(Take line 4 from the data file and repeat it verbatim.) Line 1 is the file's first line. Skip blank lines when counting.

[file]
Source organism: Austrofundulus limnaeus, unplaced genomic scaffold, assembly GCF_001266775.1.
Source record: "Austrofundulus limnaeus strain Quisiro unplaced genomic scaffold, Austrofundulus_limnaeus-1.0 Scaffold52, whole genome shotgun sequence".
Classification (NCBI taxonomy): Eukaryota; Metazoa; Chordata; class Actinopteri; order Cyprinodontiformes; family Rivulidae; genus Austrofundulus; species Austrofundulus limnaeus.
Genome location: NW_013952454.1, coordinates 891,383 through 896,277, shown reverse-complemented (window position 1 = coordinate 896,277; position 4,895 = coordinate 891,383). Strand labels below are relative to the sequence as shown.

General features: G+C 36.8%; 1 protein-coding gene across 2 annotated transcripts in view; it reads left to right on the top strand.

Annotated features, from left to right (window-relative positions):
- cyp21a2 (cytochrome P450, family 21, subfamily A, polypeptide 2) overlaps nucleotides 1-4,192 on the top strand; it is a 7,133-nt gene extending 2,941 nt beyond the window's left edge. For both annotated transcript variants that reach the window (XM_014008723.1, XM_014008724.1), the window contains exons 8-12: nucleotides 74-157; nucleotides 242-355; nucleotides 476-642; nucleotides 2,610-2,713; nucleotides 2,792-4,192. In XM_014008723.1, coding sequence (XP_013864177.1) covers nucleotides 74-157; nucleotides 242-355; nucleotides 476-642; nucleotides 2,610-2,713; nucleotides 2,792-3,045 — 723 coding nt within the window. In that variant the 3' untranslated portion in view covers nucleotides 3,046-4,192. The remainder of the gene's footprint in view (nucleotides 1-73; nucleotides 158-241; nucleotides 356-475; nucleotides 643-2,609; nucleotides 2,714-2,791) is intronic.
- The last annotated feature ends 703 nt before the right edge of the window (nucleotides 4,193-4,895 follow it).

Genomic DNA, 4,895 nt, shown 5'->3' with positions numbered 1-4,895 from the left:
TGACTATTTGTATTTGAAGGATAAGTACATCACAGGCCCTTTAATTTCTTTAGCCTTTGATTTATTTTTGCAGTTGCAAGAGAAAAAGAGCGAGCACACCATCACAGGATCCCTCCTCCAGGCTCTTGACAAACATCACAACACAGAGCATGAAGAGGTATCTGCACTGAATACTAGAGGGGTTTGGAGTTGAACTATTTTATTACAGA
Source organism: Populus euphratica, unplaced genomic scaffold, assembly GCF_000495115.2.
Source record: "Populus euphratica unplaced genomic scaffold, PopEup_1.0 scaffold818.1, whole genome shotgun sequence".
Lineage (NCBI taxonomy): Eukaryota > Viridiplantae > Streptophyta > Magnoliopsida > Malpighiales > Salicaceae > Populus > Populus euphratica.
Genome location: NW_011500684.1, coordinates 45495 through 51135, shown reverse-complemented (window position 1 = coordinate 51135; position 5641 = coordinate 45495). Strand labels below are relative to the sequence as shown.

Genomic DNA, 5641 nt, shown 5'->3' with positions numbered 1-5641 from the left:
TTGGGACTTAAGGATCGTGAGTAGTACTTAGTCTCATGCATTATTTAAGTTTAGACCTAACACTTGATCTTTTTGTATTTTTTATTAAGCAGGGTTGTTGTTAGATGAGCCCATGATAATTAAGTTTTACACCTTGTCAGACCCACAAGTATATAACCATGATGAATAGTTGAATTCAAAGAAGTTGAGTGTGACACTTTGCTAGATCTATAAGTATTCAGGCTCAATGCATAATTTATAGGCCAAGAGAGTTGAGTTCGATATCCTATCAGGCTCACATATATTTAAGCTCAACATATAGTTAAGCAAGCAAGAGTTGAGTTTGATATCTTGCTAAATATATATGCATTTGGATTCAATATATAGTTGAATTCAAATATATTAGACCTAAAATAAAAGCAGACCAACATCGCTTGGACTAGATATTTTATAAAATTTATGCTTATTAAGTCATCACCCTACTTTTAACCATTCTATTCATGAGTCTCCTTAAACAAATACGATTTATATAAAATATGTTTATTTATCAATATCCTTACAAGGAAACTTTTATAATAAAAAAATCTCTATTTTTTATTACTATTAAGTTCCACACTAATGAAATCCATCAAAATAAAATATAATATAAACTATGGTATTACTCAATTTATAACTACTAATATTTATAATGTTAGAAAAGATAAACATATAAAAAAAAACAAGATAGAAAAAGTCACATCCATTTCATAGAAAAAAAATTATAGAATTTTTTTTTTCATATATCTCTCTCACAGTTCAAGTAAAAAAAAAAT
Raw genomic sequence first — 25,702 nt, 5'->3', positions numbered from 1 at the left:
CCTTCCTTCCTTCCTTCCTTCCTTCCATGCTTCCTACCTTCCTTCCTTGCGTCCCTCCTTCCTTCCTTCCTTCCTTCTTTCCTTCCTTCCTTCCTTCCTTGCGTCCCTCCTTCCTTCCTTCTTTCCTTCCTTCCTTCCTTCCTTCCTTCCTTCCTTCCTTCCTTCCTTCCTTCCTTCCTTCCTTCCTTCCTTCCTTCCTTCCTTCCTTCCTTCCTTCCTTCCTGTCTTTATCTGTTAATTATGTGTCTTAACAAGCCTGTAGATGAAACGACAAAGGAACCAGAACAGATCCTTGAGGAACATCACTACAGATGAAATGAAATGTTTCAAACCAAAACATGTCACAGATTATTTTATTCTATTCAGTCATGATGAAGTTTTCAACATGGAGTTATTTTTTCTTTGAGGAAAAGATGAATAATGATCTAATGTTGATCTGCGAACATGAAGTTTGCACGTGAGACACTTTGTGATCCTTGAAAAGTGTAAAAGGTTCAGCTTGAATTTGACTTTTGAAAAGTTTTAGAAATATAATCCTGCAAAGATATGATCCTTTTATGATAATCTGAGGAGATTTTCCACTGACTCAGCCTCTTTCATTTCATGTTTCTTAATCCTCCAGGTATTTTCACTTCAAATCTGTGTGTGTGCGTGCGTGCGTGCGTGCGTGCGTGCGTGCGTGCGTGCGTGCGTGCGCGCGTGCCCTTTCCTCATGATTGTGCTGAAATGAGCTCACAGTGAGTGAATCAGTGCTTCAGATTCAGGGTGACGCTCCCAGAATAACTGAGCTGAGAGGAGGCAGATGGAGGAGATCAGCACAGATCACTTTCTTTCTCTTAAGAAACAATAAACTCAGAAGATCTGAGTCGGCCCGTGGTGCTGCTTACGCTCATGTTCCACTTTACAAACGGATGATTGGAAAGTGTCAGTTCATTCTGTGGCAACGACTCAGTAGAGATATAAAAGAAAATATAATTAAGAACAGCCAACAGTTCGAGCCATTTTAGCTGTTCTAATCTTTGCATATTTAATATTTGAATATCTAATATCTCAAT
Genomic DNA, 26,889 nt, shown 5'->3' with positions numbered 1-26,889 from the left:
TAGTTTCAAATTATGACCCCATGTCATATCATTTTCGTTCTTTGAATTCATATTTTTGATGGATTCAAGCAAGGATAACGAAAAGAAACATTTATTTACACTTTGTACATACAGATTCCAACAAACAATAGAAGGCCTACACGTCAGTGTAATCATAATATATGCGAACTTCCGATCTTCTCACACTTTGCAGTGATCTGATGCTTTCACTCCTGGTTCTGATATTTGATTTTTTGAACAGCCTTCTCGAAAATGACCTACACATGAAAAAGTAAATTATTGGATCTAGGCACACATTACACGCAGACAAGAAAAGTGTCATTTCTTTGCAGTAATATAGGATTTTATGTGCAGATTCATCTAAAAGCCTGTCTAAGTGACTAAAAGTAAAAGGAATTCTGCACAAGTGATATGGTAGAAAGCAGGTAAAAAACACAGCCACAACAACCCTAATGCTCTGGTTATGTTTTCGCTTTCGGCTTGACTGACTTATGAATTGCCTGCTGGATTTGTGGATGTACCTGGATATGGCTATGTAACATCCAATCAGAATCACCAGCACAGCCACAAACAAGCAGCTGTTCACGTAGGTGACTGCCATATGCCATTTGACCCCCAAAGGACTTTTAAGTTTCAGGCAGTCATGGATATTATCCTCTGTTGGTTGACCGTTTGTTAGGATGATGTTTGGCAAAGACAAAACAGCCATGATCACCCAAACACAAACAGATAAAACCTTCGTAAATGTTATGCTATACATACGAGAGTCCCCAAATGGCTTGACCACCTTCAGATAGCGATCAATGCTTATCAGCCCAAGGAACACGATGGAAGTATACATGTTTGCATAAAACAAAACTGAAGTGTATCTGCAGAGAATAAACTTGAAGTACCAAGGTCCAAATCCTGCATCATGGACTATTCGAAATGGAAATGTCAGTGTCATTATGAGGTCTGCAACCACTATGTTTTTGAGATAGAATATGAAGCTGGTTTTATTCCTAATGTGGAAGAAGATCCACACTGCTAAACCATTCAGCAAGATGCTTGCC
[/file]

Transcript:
Genome location: NW_013952454.1, coordinates 891,383 through 896,277, shown reverse-complemented (window position 1 = coordinate 896,277; position 4,895 = coordinate 891,383). Strand labels below are relative to the sequence as shown.